Texas fathers who are divorced often face an uphill battle for equal custody of their children.
Proponents had hoped to change Texas law to make it easier, but a bill that would do so has stalled over time.
Derek Berry, father of three, was unwilling to accept the state ownership arrangement of a 75/25 custody split during his divorce, which drastically cut the time spent with his children. So he defended himself in court.
“Ten years and five lawyers, but it ended up being a 45/55 split and it remains difficult to this day,” he said.
A bill running through the state capital at this session aims to change the standard ownership rules to a 50/50 split between mom and dad.
It has bipartisan support but appears to be stalling on the Youth Justice and Family Affairs Committee chaired by Dallas County’s Victoria Neave Representative. And time is running out as the legislature ends at the end of the month.
SarahJae Johnston of The Fathers’ Rights Movement says her family benefited from a 50/50 split. The organization gathered supporters in Austin last month.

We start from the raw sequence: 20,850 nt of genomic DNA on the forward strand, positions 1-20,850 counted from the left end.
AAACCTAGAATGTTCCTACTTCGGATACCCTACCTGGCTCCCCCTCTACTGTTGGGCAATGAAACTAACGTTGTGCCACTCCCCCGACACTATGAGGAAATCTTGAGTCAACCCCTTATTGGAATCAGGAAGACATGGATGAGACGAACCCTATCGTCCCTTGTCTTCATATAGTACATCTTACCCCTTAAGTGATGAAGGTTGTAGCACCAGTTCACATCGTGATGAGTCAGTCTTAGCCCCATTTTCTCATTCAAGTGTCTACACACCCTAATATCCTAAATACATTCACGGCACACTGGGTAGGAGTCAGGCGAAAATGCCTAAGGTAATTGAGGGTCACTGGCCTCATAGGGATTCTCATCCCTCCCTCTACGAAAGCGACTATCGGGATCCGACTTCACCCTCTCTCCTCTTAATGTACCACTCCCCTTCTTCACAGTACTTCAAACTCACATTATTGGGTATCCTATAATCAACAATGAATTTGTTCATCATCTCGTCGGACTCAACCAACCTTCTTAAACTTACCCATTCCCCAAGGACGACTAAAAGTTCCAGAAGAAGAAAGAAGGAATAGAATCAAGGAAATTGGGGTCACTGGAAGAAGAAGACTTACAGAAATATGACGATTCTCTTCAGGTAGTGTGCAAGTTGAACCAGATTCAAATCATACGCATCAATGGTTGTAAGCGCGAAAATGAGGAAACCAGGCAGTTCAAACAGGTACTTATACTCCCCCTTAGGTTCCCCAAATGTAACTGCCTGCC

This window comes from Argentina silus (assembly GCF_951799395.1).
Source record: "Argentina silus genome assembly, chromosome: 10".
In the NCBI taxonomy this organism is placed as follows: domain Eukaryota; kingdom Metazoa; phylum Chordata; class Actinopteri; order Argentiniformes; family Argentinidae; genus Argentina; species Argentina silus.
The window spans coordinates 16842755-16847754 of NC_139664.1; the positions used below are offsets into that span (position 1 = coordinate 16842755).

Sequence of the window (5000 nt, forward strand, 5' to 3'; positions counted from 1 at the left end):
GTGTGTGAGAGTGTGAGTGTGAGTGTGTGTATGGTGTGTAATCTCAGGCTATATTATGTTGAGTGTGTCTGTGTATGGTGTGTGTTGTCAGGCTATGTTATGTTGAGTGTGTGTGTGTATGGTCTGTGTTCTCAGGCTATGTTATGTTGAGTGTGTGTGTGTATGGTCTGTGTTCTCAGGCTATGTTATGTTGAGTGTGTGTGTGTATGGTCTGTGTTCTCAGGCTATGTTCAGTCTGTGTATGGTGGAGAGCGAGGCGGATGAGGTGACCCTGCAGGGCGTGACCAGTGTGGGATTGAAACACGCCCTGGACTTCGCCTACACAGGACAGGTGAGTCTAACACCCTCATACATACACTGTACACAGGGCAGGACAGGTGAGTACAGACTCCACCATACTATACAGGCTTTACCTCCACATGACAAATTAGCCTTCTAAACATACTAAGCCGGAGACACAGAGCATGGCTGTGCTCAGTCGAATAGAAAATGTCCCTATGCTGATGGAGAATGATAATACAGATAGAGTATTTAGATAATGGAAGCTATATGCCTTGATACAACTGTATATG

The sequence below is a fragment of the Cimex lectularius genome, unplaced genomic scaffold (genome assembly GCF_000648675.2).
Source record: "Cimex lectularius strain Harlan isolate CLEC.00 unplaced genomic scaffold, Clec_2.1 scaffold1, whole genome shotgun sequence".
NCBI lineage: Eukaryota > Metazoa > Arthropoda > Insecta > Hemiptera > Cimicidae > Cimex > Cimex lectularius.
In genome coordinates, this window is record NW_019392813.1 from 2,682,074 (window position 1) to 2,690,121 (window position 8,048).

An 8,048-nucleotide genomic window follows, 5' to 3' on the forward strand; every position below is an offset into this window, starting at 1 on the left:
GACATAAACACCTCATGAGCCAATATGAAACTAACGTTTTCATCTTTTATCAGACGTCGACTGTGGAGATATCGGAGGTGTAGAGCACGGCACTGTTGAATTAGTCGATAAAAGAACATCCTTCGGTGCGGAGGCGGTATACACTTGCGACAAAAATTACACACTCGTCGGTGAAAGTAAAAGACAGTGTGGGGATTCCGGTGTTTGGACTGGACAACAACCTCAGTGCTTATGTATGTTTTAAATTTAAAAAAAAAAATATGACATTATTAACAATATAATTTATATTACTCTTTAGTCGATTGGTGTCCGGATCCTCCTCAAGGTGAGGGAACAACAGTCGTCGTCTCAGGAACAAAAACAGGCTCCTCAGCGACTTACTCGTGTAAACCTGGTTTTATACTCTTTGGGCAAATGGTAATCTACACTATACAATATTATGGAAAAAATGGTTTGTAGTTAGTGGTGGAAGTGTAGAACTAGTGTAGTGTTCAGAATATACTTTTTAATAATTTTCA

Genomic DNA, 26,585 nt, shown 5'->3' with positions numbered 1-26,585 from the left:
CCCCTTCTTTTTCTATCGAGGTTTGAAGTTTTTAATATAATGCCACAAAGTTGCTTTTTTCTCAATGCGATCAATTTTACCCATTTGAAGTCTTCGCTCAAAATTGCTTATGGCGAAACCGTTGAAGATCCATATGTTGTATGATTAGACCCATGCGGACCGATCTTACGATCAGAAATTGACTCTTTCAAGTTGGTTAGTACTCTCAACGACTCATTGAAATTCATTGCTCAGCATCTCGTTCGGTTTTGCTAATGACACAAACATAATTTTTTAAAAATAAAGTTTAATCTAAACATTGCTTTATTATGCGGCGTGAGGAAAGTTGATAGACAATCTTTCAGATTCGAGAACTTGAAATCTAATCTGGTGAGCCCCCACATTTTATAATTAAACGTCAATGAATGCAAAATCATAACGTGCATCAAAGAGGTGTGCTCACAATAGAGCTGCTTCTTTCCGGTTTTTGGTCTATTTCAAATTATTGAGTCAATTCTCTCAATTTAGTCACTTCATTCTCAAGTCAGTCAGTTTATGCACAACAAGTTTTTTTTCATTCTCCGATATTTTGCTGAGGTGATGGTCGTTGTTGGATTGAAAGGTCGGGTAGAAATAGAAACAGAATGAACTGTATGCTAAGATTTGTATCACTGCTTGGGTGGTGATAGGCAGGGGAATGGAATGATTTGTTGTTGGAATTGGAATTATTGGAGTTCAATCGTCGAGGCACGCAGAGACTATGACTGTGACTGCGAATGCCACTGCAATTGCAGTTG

“Studies and data over the past decade have shown that the more time children spend with both parents, the better they do,” said Johnston.
Proponents of common parenting laws say a primary goal should be to remove conflict from divorce, but they say that this also limits big business and that this could be part of the raid.
“You cut the costs of litigation. You affect the people who pay the lobbyists to get there and fight those bills,” Johnston said.
A consistent argument of the opponents is that a 50/50 separation is too much back and forth for the child. At least one committee member expressed concern at a hearing in April.
Berry says while it looks like fathers are wrongly attacked, he hears from mothers too. He says his organization is helping all parents who want to see their children navigate the system better and hopes that one day the custody talk will start at 50/50.
“Our children both deserve loving parents,” he said. “And that’s exactly what it is.”